Wednesday, September 26, 2007

Ted Turner comments from the Clinton Global Initiative meetings in Manhattan

Dr. Sanjay Gupta interviewed Ted Turner this morning at Bill Clinton's Global Initiative meetings in Manhattan. Here are the highlights from the transcript:

On what motivated Ted Turner to donate $1 billion to establish the United Nations Foundation

GUPTA: Nearly 10 years ago, you decided to give away $1 billion. This whole spirit of philanthropy, what motivated you to give at that time?

TURNER: Well a lot of it actually came from starting CNN, learning about all of the problems that there were in the world, because as you know, we emphasized international news, so while we were doing it, I learned about a lot that was going on overseas and particularly the thing that triggered it is the United States was not paying its dues to the U.N. at that time and we were a couple of years in the rear, so and about $1 billion and the U.N. couldn't pay its bills. And so I was trying to figure, well I said I have $1 billion. I'll just step up and see if I can fill the gap for a while.

On the issues facing the world that Ted Turner sees as most pressing for our times

TURNER: Well the two things that I'm most concerned about are the nuclear arsenals and the fact that they are still on hair-trigger alert, the Russian and American arsenals and if something were to go wrong or a mistake and they get accidentally launched, it's the end of the world in an afternoon. I think that's probably the greatest danger that we face.

And the second one is probably global warming. So those are the two that I'm most concerned about, but I'm concerned about AIDS and measles and malaria, too. The U.N. Foundation is -- takes a holistic view and tries to help out at least some in every area. We still got to finish eradicating polio, too. So we don't let it come out of the bottle again.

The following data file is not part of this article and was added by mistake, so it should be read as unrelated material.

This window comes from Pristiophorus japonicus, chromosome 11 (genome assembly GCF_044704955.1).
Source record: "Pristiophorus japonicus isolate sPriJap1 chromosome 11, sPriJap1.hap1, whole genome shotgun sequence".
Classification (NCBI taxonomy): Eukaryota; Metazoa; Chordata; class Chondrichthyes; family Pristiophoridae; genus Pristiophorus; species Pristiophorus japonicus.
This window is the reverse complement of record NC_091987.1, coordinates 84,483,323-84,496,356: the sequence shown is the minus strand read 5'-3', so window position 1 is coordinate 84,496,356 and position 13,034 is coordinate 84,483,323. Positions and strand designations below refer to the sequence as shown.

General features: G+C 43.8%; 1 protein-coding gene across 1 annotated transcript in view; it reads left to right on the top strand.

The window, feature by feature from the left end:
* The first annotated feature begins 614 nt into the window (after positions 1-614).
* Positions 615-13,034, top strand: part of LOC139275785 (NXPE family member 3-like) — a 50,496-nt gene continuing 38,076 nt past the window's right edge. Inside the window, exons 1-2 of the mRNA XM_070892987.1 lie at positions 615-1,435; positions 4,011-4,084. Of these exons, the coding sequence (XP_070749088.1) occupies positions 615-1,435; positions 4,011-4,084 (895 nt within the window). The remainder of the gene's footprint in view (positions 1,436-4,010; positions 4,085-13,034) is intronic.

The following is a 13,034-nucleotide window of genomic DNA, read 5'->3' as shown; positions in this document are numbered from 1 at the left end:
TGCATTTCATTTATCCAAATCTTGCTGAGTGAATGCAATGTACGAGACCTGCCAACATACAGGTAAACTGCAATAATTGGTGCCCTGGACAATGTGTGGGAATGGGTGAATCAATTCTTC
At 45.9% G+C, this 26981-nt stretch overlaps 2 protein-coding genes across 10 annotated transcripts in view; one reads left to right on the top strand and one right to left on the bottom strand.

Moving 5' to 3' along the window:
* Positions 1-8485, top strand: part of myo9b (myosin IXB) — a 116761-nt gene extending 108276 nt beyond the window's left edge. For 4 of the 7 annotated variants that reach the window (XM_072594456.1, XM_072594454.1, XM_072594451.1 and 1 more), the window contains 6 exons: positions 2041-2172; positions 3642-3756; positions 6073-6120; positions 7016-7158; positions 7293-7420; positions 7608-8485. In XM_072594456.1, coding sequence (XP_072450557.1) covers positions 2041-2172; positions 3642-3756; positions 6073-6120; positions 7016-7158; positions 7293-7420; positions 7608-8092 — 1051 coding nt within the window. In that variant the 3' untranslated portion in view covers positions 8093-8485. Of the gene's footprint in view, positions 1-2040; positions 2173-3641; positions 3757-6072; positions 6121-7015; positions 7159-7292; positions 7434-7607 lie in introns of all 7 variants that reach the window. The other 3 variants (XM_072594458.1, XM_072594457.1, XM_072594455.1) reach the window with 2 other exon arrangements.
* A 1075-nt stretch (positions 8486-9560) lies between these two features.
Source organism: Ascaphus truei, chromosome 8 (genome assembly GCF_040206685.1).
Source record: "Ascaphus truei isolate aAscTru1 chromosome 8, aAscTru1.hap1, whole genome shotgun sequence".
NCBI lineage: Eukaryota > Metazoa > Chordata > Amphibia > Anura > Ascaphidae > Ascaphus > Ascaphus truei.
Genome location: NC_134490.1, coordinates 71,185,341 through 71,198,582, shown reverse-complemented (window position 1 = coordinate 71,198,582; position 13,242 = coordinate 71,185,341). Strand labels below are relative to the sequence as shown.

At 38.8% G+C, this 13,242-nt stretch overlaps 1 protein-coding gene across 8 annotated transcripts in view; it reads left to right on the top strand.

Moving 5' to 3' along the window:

GUPTA: It's amazing how many countries still have people who get polio every year.

TURNER: That's right, three or four. But we're 98 percent of the way there. But there's a lot of donor fatigue and it's not as sexy right now as HIV-AIDS or measles or malaria. But the very fact that we're close to eradicating we ought to go ahead and finish doing the job.

Here is the full interview from American Morning.

Thank you to CNN for the info and Cyn for the video. ~Sheryn


ACAnderFan said...

I saw this on AM tihs morning. I think it's great that Ted Truner is donating his own money to make the world a better place. It's nice to see people concerned about the world we all have to live in. I commend him for his efforts :)

Anonymous said...

It's interesting to me that Ted's family owned a billboard company and that's how he got started in business.

Anonymous said...

I admit it, I have the "snarkies" today. First it was "blame it on the viewers, we're changing our commercial breaks to suit the new Nielsen tabulation of DVR users."
Then I died laughing when I saw the "bicep" blurb...
And the real capper is reading Maureen Dowd in The New York Times describe how Katie Couric remembers how to say President Mamoud Ahmadinejad's name:

Maureen Dowd Quote:
(It also raised his profile on the evening news here. Katie Couric dryly has told people that she remembers how to pronounce his name with the mnemonic “I’m a dinner jacket.”)
End Quote

I'm a dinner jacket...I thought I would die laughing...somehow I don't think Christiane Anmanpour needs to do that...
J in LA

Anonymous said...

correct me if i am wrong but were we not suppose to christianne's interview tonight???